this began with https://skyline.ms/announcements/home/support/thread.view?rowId=51299
wherein the small molecule entries in a SCIEX exported method were confusing to a user
And carried on in an email thread between Brendan and Brian:
Brian Pratt 12:44 PM 6/4/2021
At the heart of it all we do need a sense of the neutral mass, but that's not problematic if we change our understanding of [M(+/-)(charge)] to mean "inherent charge". So mz=100 with adduct [M-] means mass 100, and mz=100 with adduct [M+2] means mass = 50.
And changing the formatting to skip the average/mono split when there is none shouldn't be a big deal.
As to simplifying [M-] to "-" in some contexts, I dunno, it feels like we're making up our own notation which probably isn't a good thing.
Anyway, I'll enter an issue for all this.
On Fri, Jun 4, 2021 at 12:19 PM Brendan MacLean <email@example.com> wrote:
On Fri, Jun 4, 2021 at 11:51 AM Brian Pratt <firstname.lastname@example.org> wrote:
>> So, that ion name is the provided product m/z minus an electron?
No, it's the product mass. If we're told the m/z is 175 and the adduct is [M-] then 174.999 the mass you need to add an electron to to arrive at 175.
I don't think this is helpful, even if explainable.
>> It sure makes the provided rounded numbers look ugly,
Yes. It's possible that we should be understanding [M-] as denoting an inherently charged mass, and not doing any of these small adjustments in mass<->m/z conversion..
Yes, in this case, the user gave us an m/z value and that is all we have. We should not pretend like we understand the neutral mass. They have actually only given us the m/z value and the charge state, and we have no idea how they arrived at that. The ionization is unexplained. So, we don't know the neutral mass.
>> and why is the value repeated twice?
Masses average/mono - but we weren't told which it really is so we populate both the same way.
When they are the same, we should show only one value. I might even go as far as saying we should only ever show the value type in the Transition Settings - Prediction tab, which is 99.9% monoisotopic. So, we are just making everything more verbose for a low probability case. Not our usual approach.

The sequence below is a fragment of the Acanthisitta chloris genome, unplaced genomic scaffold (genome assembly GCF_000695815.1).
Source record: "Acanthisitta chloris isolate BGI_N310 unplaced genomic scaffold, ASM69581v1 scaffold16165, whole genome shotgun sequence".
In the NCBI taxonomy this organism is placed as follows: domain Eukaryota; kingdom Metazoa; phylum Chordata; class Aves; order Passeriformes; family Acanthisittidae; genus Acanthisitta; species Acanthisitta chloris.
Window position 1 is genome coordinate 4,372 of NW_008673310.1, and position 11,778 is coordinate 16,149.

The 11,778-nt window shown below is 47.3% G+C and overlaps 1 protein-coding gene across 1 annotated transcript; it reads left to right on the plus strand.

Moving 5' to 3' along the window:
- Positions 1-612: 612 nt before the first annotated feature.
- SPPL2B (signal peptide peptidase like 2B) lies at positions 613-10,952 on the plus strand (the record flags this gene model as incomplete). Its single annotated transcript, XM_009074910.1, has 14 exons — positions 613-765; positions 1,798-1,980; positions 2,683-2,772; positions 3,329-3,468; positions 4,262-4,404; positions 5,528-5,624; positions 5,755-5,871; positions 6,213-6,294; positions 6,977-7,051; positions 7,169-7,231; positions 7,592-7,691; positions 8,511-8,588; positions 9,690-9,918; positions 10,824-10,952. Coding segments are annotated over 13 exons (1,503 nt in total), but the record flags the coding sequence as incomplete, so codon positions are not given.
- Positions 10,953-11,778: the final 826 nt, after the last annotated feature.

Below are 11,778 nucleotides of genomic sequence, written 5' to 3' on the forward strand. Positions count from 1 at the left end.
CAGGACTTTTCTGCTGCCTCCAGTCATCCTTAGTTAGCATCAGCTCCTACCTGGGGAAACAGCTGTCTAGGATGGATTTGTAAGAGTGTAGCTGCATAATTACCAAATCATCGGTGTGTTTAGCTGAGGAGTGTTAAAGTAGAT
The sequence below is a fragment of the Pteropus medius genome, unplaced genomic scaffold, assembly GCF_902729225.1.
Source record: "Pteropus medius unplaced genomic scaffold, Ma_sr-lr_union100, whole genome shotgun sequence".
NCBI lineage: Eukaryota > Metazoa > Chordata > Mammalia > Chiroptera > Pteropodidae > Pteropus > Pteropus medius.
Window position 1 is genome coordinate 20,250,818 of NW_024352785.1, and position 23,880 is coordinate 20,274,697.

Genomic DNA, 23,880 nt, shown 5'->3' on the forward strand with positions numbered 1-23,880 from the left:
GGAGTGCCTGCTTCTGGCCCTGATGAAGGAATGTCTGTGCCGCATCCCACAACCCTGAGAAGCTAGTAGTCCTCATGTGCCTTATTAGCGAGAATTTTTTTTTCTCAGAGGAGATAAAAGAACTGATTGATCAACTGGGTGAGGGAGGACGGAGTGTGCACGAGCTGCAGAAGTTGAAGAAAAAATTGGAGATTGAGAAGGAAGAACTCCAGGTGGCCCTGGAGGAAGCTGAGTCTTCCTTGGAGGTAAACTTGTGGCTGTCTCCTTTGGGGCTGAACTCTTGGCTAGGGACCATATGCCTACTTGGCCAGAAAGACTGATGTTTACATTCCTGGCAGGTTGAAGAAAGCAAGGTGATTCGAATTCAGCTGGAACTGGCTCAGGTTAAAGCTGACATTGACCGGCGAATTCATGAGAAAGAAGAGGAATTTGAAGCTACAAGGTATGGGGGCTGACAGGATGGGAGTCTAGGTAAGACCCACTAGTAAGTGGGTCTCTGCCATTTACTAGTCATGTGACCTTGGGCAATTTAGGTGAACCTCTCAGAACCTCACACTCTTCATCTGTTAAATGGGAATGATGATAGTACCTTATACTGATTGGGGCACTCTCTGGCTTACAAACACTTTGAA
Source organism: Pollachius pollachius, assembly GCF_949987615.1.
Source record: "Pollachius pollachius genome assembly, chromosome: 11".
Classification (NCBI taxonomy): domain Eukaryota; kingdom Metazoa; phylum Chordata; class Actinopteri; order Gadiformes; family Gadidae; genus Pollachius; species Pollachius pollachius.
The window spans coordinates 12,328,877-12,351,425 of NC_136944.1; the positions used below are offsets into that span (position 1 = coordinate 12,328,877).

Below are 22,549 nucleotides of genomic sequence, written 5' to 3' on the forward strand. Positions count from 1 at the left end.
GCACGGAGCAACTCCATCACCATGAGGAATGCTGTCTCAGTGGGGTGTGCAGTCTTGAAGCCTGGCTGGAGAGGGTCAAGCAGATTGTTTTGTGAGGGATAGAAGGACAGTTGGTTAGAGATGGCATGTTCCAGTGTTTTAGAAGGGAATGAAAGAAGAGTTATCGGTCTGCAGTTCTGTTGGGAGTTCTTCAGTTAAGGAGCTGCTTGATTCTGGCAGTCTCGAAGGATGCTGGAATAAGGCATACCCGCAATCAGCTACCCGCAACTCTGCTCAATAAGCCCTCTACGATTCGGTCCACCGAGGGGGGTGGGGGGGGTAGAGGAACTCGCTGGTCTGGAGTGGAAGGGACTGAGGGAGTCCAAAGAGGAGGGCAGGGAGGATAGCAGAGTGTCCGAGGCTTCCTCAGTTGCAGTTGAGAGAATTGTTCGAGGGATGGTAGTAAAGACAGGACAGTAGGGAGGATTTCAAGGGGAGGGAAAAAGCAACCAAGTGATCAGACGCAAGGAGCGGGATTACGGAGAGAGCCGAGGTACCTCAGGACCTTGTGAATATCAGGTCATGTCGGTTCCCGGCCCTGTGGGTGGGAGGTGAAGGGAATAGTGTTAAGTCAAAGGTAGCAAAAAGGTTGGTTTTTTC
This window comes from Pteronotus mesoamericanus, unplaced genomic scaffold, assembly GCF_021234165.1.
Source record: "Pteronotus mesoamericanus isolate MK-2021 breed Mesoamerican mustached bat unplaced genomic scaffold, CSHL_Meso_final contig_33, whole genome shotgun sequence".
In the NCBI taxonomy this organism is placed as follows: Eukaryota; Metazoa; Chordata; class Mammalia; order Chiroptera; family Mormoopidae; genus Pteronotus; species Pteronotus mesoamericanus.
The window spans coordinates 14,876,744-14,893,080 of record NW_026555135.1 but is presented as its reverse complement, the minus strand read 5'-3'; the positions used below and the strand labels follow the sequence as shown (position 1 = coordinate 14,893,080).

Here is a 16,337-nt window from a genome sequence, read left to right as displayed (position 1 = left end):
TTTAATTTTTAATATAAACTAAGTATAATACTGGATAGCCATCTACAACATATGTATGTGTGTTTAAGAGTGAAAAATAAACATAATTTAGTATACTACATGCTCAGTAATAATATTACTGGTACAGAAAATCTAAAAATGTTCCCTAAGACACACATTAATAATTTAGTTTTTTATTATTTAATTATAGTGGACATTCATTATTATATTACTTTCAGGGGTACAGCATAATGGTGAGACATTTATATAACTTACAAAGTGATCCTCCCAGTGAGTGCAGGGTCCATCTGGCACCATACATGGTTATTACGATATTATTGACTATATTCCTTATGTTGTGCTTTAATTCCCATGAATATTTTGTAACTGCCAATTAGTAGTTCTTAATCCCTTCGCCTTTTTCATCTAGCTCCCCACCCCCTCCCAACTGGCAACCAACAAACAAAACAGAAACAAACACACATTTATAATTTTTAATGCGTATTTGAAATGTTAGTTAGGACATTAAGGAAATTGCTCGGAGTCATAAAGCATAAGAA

>> And why do the names in the transition list end up with the adduct on either end of the text?
That first occurrence is probably the precursor adduct, but I'd have to double check the code.
I suppose this might be consistent with peptides. I vaguely remember David Cox wanting the precursor charge to appear in this field.
>> This is in place of something like "y3+" for a peptide. Seems like it would be much more understandable to the user expressed as:
Peptide fragment names encode a great deal of information in a very terse format when read in the context of the parent peptide, we don't have that luxury especially in a list defined only in terms of masses.
Also you have to keep in mind that we're not limited to (de)protonation so things like "+" and "-" are ambiguous. Especially in what's meant to be a machine readable format I'd think we'd want to be as explicit as possible.
Perhaps. At the very least, this should become:
If both precursor and product charge are required. I am not totally sure I agree that you couldn't adopt a more terse format for only the [M-] and [M+] cases, especially when we now see that many people are just using m/z values with charge states and no information about how they achieved those charge states. Ambiguous, yes, but also what we are seeing a lot. These terms are just saying "a charge state we know not how it was achieved". Do we need the extra characters to say that?
But, anyway, I could live with the above. The duplicated masses and the 6-digit precision to show the loss of an electron, we really need to dump.
On Fri, Jun 4, 2021 at 10:49 AM Brendan MacLean <email@example.com> wrote:
I find myself a little confused by the transition names below in the exported transition list for SCIEX. Here is how the document looks in Skyline:
So, that ion name is the provided product m/z minus an electron? It sure makes the provided rounded numbers look ugly, and why is the value repeated twice? And why do the names in the transition list end up with the adduct on either end of the text?
This is in place of something like "y3+" for a peptide. Seems like it would be much more understandable to the user expressed as:
Or even more like what they see in the Targets view:
After all, we don't use "y3[M+]". So, we are not above using simplified nomenclature.
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From: Skyline Support <firstname.lastname@example.org>
Date: Fri, Jun 4, 2021 at 10:31 AM
Subject: RE: optimization for small molecule
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Brendan MacLean (Members, UGM Registrees) responded 2021-06-04
And now I think I see the confusion: The names above I got from exporting a transition list for SCIEX did not use the "Order by m/z" checkbox, which SCIEX would recommend you use, because it optimizes the quadrupole switching. However, it may also have lead you to mistakenly expect to see the first precursor in your list at the top of your transition list, but it actually moves 15-KETE to the top with its 112.999451 m/z, giving you the impression that Skyline changed:
15(S)-HETE -> Oxylipin.15-KETE...
When actually 15(S)-HETE can still be found lower down (line 4) in the now ordered list:
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